[photopress:Potala_Palace.jpg,full,alignright]UNESCO has expressed concerns that the Potala Palace, listed as a world heritage site in 1994, is being increasingly surrounded by nondescript modern Chinese buildings.
In response, Qiangba Gesang, palace director for 19 years, said, ‘Potala Palace has so far enjoyed first-class preservation. Seeing is believing. I hope the UNESCO officials can carry out an inspection of the Potala Palace, because a conclusion without an investigation is meaningless.’
A year after its inauguration, the Qinghai-Tibet railway has transported 1.5 million passengers into Tibet, nearly half of the total tourist arrivals in the region. Concerns have arisen that the weight of the tourist influx would pose a serious impact on the mud and wood structures of the 13-storey palace.
Qiangba Gesang said, ‘For the overcrowding of tourists, we have found solutions.’ That is by restricting the numbers of visitors to 2,300 a day and keeping the visiting hours from 7:30 AM to 6:30 PM.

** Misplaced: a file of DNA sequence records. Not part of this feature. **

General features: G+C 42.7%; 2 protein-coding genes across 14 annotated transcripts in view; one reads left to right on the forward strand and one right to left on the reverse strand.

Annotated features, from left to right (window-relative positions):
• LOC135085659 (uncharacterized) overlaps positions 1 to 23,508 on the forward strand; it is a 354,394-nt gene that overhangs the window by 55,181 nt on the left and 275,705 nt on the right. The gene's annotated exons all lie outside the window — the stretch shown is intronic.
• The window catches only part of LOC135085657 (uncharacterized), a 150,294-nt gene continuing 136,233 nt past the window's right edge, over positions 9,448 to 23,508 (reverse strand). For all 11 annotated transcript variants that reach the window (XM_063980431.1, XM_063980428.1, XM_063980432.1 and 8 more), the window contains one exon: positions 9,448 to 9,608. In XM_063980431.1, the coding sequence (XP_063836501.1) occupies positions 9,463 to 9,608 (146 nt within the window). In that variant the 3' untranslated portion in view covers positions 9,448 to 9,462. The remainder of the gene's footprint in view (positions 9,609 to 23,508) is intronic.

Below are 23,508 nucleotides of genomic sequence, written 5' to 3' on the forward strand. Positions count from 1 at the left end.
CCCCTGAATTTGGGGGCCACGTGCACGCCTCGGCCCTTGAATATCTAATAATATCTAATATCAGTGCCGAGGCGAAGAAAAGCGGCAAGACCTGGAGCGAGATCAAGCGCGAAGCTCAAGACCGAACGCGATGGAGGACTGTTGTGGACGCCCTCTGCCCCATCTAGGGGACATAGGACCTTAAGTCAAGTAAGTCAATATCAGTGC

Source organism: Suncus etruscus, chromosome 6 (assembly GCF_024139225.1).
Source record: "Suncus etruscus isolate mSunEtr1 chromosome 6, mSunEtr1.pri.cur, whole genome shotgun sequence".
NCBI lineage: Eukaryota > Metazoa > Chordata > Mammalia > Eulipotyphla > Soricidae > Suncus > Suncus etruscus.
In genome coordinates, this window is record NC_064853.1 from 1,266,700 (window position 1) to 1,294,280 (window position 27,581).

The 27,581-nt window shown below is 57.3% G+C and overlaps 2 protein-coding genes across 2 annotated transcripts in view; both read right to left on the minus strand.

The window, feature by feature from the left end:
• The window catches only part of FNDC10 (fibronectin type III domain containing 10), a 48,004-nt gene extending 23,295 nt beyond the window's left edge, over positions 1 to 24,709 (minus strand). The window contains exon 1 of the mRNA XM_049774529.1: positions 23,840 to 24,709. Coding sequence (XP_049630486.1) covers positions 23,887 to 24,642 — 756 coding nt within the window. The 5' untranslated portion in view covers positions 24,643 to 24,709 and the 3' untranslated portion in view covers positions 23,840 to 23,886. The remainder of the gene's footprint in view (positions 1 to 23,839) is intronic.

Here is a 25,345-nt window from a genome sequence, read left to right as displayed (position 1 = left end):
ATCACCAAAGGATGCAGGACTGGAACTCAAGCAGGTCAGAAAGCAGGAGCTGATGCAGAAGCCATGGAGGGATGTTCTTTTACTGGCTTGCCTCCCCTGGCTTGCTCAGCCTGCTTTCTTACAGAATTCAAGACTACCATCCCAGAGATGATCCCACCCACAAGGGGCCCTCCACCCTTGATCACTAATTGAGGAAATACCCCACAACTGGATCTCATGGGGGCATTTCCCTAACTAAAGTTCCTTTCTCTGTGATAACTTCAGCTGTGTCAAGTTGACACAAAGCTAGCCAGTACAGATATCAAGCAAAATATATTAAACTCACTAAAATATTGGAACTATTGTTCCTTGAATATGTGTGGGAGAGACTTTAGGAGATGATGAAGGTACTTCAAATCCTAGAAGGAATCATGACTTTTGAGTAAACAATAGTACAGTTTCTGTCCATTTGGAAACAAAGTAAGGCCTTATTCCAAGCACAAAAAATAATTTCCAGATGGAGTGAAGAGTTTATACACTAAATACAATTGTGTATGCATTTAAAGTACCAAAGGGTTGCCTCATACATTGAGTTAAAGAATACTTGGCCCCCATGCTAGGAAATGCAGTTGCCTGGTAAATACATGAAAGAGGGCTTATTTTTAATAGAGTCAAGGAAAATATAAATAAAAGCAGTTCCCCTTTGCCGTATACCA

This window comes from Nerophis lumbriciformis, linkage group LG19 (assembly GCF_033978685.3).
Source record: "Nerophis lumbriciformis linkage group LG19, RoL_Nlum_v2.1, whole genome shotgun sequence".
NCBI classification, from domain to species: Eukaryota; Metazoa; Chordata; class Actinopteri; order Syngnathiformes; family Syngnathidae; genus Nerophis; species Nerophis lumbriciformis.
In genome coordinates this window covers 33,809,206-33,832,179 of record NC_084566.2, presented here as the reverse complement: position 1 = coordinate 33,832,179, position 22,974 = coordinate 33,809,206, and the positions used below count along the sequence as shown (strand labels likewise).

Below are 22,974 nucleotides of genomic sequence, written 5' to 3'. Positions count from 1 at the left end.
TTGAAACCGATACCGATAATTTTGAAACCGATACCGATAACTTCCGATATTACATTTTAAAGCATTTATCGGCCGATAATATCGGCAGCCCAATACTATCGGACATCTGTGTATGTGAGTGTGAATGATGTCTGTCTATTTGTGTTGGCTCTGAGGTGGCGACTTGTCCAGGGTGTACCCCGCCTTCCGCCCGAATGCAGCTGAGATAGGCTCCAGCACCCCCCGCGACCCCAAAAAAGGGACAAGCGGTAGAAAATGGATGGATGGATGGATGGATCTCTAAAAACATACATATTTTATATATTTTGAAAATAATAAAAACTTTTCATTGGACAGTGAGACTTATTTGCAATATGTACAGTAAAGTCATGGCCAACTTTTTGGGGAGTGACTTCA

Qiangba Gesang said, ‘The restriction of visitors proves our commitment to the protection of Potala Palace. We can’t fully satisfy the needs of all tourists, but we have no other way around it.”
He said that in 2002, the central government invested a total of RMB179.3 million (about $23.6 million) in the renovation of the palace and plans to invest more in the near future.
Potala Palace, the essence of ancient Tibetan architectural art, was first built by the Tibetan King Songtsa Gambo in the 7th century during the Tang Dynasty (AD 618-907), and was extended during the 17th century by the Dalai Lama.
The palace, together with the Norbu Lingka and the Sakya Monastery, are the three main Tibetan cultural heritage sites.